Your thoughts

Leave a Reply

Your email address will not be published.


  1. Mark Watson

    What would be really helpful is if the author of an article like this would actually provide some investigatory background beyond sending out surveys, quoting the respondents, and then calling up people with massive self-interest for a quote. [Guess what, the head of an AP school would prefer people didn’t use his competitors.]
    You say “the Diocese of Coventry MAT claimed that Warwickshire council closed all of its pupil referral units in 2012, forcing it to seek private alternatives. Five other trusts said local council provision was full.” It shouldn’t take too much effort to check whether this is true. If it is, then it does somewhat explain why they’re having to use alternative AP providers doesn’t it. If it’s not true then maybe you have a rather more explosive story on your hands.

    • Warwickshire devolved funding to ‘Area Behaviour Partnerships’ in 2011. Responsibility for commissioning alternative provision rests with the school (or, presumably, the academy trust if the school’s an academy). Warwickshire says APUs should be registered with the DfE. I couldn’t find Bilton Evangelical Church on the DfE’s database ‘Get Information About Schools’.

      • Mark Watson

        Without wishing to repeat myself, what would be helpful is more clarity rather than less.
        The headline here is “Multi-academy trusts spend three times as much on private alternative provision as they do on local authority alternative provision”.
        So the question I would like answered to start off with is whether there is capacity in local authority alternative provision.
        Following on from your research, is there capacity in any registered AP providers in Warwickshire? I had a quick look at DfE’s database, EduBase and Ofsted and I couldn’t see (which might of course just be me) any alternative provision academies or PRUs in Warwickshire.

      • Mark Watson

        One other question to throw into the mix. In Warwickshire there are 152 maintained primary schools and 7 maintained schools – where do those schools send their children when they need AP?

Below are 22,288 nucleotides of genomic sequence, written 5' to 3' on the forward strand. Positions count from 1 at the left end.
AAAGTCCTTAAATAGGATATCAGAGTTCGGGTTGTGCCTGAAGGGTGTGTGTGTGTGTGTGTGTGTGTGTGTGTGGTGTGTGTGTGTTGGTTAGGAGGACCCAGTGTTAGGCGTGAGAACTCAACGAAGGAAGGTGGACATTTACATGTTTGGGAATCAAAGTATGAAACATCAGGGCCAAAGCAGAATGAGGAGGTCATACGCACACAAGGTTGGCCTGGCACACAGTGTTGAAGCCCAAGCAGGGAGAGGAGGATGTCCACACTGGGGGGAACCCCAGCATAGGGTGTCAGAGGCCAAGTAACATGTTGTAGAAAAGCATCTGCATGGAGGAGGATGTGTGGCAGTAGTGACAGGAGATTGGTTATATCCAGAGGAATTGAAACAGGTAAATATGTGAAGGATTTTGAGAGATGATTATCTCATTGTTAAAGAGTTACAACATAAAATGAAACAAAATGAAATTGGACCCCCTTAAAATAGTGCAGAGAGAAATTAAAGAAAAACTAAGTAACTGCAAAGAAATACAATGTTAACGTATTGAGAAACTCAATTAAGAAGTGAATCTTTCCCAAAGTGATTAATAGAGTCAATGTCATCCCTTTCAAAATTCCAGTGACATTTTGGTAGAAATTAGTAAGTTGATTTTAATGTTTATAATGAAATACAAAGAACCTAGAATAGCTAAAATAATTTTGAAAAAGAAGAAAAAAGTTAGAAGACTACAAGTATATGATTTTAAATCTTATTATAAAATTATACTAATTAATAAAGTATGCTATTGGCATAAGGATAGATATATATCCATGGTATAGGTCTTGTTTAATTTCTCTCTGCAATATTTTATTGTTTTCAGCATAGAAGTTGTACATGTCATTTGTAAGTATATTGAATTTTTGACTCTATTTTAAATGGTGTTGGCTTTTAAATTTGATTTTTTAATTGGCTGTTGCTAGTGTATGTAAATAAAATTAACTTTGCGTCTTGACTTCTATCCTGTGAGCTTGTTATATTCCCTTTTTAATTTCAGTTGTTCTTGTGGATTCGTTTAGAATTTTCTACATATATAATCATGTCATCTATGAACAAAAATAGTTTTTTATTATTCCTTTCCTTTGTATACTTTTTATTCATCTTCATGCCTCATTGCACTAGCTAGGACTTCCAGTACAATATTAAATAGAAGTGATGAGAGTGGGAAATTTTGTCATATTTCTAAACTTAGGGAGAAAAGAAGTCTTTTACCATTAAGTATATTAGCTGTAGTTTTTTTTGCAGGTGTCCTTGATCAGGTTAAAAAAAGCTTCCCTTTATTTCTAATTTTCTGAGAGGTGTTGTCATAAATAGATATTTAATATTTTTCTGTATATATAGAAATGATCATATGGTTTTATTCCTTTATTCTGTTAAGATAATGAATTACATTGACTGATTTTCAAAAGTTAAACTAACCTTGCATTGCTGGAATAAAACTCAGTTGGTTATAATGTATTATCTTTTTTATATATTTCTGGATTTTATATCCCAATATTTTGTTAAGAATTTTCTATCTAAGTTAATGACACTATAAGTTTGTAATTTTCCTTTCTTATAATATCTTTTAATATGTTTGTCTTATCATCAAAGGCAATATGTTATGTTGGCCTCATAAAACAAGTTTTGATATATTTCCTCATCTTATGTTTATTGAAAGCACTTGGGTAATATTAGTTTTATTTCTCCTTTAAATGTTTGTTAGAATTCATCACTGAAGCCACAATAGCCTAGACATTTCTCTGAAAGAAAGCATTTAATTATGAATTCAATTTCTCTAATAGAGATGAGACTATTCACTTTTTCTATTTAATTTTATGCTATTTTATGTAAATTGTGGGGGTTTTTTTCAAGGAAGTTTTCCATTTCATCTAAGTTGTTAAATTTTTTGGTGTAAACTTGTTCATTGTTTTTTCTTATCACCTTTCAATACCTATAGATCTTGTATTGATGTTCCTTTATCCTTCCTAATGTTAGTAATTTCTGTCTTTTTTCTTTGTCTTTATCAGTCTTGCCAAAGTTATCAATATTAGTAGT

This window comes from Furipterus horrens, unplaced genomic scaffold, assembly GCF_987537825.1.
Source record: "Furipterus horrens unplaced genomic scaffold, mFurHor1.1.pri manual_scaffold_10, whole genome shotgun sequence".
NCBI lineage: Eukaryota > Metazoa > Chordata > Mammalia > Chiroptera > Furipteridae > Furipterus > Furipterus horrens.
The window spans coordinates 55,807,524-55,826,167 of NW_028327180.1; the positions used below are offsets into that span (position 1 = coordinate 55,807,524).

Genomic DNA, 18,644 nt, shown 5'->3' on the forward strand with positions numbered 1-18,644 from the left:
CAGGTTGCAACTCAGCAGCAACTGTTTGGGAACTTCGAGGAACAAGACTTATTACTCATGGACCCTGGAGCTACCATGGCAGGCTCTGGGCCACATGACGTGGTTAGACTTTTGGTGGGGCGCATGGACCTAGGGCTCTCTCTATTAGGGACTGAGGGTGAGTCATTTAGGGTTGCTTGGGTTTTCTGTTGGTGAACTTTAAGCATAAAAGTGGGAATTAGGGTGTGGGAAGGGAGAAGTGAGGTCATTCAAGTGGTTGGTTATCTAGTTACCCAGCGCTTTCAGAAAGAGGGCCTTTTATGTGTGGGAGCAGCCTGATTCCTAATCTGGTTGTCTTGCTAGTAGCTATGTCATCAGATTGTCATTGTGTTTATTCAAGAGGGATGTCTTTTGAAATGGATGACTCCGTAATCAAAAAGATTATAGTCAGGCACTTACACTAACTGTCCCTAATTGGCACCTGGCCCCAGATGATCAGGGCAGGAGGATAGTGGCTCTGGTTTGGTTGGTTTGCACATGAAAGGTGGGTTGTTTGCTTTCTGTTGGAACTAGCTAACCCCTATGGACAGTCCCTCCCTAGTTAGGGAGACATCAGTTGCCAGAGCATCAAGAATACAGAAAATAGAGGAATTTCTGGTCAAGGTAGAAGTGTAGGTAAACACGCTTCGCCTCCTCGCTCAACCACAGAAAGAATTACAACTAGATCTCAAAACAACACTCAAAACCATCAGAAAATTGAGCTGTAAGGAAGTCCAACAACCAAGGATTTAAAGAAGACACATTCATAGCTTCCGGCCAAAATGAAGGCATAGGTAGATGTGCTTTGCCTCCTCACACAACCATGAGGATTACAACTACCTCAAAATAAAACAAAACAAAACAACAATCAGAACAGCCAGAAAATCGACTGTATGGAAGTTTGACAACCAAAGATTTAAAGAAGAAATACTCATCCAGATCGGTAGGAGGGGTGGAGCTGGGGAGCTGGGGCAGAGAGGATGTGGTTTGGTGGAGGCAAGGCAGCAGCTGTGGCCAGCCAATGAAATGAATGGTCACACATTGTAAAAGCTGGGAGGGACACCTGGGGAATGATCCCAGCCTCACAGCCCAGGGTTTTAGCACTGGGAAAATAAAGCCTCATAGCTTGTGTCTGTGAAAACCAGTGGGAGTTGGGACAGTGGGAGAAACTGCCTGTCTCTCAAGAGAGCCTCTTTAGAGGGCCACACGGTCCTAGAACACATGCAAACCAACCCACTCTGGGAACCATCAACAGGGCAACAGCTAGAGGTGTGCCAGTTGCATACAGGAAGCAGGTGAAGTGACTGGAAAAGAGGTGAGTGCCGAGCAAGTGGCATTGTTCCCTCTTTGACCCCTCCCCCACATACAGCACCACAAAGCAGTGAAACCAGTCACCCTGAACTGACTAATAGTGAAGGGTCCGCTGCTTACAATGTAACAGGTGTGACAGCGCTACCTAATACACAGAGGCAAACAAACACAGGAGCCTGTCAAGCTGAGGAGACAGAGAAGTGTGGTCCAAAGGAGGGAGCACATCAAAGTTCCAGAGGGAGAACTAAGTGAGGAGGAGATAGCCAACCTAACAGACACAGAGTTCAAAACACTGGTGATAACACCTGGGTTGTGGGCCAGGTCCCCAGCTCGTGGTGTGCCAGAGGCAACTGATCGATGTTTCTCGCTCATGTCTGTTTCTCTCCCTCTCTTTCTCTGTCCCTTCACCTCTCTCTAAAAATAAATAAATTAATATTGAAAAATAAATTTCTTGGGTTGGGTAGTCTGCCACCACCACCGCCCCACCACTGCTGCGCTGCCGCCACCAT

Is this a MAT issue, as the headline screams, or is it actually an AP issue?

        • It appears to be an AP issue, at least in Warwickshire. Are your stats a typo? Get Information About Schools says there are 198 state-maintained primaries and 43 state-maintained secondaries in Warwickshire. That quibble aside, you’re right to say that all Warwickshire schools have to commission AP if it’s needed whether they’re academies or non-academies. If there are no state-maintained PRUs in Warwickshire then the council will also have to use independent provision.

          • Mark Watson

            In Warwickshire the figures I have show there are indeed 198 primaries and 43 secondaries, but these figures cover both academies and maintained school. For primaries there are 46 academies and 153 maintained schools, and for secondaries there are 36 academies and 7 maintained schools.
            My point, which seems to be backed up by your findings, is that this serious subject isn’t actually anything to do with academy trusts, as the headline shouts, but is about the dearth of any adequate alternative provision. That’s the issue. That’s what Schools Week should be concentrating on.

  2. Mark Watson

    The other thing it would be helpful to know is whether sending pupils to these ‘uninspected’ AP providers costs more or less to the referring schools. I was assuming that the whole premise of the story was that schools were saving money, at the expense and risk of the affected pupils, by using these providers. That’s certainly what the headline implies.
    However the figures (from The Collaborative Academies Trust and the Diocese of Coventry MAT) seem to show it is much more expensive to do it this way. Why on earth would they be spending far more money than they had to, and laying themselves open to stories like this, if they didn’t think there was a significant benefit?
    Should the headline actually be “Academy trusts forced to spend millions more than they should on uninspected private alternative provision because there is no longer a viable alternative”?

  3. David Barry

    I dont disagree with Mark Watson’s points altho’ I accept that publishing a story like this can have the effect of causing more information to come to light by way, for example, of people contacting the journalist.

    Another question would be “How many of these contracts are examples of related third party transactions?”

    • Mark Watson

      Six telephone calls to specific local councils to check if they have any AP capacity isn’t a huge ask of a journalist.
      Schools Week trumpets itself as being “in-depth, investigative education journalism, determined to get past the bluster and explain the facts”.
      Running a headline story up the flagpole just to see if anyone else can provide them with the relevant information doesn’t exactly make the grade …